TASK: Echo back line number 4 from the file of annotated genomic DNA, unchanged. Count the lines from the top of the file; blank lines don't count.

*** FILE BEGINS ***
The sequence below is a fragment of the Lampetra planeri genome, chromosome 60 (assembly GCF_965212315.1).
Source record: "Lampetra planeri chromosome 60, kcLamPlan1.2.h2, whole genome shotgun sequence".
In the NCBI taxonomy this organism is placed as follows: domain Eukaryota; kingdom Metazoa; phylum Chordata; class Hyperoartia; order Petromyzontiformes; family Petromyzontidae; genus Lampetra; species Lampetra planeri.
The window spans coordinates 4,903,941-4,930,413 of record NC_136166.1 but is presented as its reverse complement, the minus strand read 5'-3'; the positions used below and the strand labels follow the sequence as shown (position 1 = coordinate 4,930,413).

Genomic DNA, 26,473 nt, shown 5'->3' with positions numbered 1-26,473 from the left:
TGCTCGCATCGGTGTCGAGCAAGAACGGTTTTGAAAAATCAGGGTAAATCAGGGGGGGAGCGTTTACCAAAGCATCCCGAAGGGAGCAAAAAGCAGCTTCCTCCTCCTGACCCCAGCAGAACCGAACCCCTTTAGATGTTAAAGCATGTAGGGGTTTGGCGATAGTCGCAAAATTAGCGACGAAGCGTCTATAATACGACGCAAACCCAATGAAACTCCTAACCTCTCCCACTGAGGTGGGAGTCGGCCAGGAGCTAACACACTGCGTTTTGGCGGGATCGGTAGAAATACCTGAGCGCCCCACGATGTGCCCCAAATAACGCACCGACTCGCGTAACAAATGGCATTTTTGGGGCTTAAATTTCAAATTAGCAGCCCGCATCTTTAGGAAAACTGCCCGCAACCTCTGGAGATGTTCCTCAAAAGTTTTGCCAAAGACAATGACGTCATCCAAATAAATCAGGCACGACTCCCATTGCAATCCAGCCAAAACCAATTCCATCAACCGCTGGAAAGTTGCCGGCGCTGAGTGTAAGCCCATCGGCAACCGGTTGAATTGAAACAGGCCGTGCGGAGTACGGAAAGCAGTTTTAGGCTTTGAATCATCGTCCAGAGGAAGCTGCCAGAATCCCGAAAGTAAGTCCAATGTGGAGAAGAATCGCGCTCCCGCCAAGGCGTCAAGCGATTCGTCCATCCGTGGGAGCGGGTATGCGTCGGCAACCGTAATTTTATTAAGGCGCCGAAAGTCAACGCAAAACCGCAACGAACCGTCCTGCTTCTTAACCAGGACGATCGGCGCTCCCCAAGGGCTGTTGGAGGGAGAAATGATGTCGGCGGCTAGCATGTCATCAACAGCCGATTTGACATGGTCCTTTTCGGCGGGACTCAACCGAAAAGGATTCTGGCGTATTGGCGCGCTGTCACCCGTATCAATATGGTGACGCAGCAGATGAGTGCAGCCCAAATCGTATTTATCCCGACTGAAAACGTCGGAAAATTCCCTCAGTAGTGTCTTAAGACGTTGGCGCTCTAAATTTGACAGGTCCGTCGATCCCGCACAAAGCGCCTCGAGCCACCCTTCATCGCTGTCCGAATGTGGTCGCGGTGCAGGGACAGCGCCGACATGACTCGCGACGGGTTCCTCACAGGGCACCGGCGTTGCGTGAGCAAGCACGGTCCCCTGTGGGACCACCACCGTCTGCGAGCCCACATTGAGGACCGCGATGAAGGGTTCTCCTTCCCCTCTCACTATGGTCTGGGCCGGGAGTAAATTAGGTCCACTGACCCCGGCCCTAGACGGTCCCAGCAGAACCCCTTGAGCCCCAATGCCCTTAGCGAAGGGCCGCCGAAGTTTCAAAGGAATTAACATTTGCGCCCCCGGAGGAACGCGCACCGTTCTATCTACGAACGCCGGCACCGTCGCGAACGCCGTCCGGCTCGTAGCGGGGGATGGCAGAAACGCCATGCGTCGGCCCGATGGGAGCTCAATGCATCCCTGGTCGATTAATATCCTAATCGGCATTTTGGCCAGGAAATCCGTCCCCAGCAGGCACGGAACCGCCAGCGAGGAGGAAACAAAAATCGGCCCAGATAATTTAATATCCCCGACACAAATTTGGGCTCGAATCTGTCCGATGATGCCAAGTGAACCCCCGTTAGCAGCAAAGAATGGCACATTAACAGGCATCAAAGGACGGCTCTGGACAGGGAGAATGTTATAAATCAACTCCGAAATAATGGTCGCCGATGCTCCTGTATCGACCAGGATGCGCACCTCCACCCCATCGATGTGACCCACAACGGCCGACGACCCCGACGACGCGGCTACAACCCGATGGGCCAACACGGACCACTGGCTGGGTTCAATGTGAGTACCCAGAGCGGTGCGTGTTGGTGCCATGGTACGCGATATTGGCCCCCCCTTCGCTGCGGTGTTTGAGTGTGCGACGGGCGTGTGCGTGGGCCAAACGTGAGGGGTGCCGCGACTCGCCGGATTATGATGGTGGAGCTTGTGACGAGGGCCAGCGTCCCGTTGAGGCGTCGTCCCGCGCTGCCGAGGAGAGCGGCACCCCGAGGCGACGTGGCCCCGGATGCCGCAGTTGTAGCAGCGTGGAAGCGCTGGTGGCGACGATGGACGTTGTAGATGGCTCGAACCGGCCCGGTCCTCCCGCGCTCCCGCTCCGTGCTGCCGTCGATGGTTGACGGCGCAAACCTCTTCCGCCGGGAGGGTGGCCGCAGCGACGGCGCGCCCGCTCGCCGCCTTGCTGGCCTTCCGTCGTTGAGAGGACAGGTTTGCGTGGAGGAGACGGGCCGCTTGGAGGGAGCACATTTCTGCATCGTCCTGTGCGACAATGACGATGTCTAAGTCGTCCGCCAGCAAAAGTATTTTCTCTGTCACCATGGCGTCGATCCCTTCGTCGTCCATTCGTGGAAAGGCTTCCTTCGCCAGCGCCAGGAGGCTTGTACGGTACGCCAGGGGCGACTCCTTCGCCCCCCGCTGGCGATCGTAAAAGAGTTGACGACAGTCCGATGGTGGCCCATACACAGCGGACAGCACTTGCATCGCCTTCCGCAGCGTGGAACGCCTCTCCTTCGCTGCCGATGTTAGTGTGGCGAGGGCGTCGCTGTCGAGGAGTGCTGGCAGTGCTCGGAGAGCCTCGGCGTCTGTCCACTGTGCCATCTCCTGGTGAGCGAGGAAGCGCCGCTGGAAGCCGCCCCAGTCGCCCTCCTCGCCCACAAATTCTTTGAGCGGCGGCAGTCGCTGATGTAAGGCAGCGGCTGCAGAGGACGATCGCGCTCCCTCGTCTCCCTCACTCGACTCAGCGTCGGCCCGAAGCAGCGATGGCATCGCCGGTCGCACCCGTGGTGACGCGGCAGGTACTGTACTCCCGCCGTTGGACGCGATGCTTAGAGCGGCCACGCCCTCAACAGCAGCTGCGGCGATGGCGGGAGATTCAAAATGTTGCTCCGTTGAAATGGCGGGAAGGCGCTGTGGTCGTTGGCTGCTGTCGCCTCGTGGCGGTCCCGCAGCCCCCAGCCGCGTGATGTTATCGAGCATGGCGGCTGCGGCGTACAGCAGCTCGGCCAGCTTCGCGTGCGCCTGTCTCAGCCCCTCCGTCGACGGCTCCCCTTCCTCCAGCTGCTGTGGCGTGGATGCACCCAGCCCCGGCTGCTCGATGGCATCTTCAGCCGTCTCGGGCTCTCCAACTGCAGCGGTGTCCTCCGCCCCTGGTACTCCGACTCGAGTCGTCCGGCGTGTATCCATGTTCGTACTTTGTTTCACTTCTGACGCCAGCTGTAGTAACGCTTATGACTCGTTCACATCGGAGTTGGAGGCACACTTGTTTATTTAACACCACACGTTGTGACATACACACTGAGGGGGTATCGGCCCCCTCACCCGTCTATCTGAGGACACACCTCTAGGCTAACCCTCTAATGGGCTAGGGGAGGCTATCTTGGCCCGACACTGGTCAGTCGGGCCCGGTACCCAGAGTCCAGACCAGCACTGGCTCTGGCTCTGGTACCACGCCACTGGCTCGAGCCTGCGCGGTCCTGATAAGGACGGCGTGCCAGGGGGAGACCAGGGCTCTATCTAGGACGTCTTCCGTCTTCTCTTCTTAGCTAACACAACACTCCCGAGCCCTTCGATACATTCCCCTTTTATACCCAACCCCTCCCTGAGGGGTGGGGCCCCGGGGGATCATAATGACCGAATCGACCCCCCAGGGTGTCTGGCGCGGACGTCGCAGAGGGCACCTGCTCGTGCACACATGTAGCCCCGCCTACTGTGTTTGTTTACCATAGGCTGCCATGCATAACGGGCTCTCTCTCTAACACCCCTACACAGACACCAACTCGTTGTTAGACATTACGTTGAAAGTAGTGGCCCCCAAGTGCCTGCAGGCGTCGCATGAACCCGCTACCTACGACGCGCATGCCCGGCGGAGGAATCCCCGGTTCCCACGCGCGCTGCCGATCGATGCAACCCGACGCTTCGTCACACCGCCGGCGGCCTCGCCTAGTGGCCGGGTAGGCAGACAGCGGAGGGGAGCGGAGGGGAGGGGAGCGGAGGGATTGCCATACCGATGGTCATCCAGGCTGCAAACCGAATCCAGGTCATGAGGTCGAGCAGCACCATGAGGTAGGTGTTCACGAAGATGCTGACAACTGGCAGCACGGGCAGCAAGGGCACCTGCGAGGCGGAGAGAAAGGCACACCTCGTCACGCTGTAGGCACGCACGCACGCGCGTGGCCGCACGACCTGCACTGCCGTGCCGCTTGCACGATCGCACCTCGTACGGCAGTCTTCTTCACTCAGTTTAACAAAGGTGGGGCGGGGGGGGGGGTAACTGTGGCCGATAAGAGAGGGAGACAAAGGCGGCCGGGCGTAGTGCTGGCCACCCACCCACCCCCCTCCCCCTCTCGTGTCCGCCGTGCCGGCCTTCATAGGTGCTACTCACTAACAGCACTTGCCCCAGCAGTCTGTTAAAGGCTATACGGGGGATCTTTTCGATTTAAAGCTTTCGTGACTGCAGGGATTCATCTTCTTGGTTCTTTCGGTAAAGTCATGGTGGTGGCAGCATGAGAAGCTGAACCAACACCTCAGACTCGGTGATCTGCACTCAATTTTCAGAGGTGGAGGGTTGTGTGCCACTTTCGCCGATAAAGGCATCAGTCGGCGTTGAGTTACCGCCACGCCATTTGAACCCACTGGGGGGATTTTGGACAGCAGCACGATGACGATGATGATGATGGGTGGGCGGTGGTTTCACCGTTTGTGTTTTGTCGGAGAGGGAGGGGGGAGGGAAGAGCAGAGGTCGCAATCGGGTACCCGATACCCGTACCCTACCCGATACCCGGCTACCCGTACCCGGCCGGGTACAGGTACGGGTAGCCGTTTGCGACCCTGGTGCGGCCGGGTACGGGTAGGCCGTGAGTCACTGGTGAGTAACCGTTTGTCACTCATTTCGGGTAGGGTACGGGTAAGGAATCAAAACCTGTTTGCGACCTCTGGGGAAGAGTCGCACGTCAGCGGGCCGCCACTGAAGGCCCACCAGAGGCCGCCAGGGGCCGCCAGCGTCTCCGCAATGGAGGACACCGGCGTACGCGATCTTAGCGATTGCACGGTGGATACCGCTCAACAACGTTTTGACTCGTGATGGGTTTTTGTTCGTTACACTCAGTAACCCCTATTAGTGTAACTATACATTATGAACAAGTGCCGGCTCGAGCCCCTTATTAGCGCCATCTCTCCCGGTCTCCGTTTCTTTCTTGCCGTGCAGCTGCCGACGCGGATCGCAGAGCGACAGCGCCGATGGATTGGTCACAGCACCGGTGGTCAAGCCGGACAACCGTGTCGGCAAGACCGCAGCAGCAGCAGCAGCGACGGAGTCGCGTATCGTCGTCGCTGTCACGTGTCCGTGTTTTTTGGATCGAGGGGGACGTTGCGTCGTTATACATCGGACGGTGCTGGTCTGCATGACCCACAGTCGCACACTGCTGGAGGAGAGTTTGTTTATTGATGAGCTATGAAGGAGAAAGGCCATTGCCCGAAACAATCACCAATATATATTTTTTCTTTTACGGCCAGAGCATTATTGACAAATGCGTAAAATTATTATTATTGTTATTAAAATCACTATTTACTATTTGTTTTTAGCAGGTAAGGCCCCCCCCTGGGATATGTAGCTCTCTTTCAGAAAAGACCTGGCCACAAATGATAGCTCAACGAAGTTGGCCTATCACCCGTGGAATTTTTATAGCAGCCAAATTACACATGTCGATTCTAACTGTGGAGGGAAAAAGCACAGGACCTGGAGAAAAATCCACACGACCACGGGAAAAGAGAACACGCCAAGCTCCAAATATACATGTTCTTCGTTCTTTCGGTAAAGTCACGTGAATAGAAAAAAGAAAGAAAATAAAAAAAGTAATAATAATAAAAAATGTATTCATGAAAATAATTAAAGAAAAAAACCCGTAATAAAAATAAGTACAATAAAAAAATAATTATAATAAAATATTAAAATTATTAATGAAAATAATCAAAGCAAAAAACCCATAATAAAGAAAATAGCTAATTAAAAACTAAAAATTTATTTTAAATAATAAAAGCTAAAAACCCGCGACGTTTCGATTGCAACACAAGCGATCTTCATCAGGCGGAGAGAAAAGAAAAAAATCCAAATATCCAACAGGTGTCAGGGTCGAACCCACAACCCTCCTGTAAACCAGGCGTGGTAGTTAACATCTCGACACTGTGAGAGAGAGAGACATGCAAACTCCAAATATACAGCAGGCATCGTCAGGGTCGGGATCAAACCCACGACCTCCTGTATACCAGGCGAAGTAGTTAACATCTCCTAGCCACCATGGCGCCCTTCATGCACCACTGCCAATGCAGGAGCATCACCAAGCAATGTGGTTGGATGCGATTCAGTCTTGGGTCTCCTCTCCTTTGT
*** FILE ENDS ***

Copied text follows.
The window spans coordinates 4,903,941-4,930,413 of record NC_136166.1 but is presented as its reverse complement, the minus strand read 5'-3'; the positions used below and the strand labels follow the sequence as shown (position 1 = coordinate 4,930,413).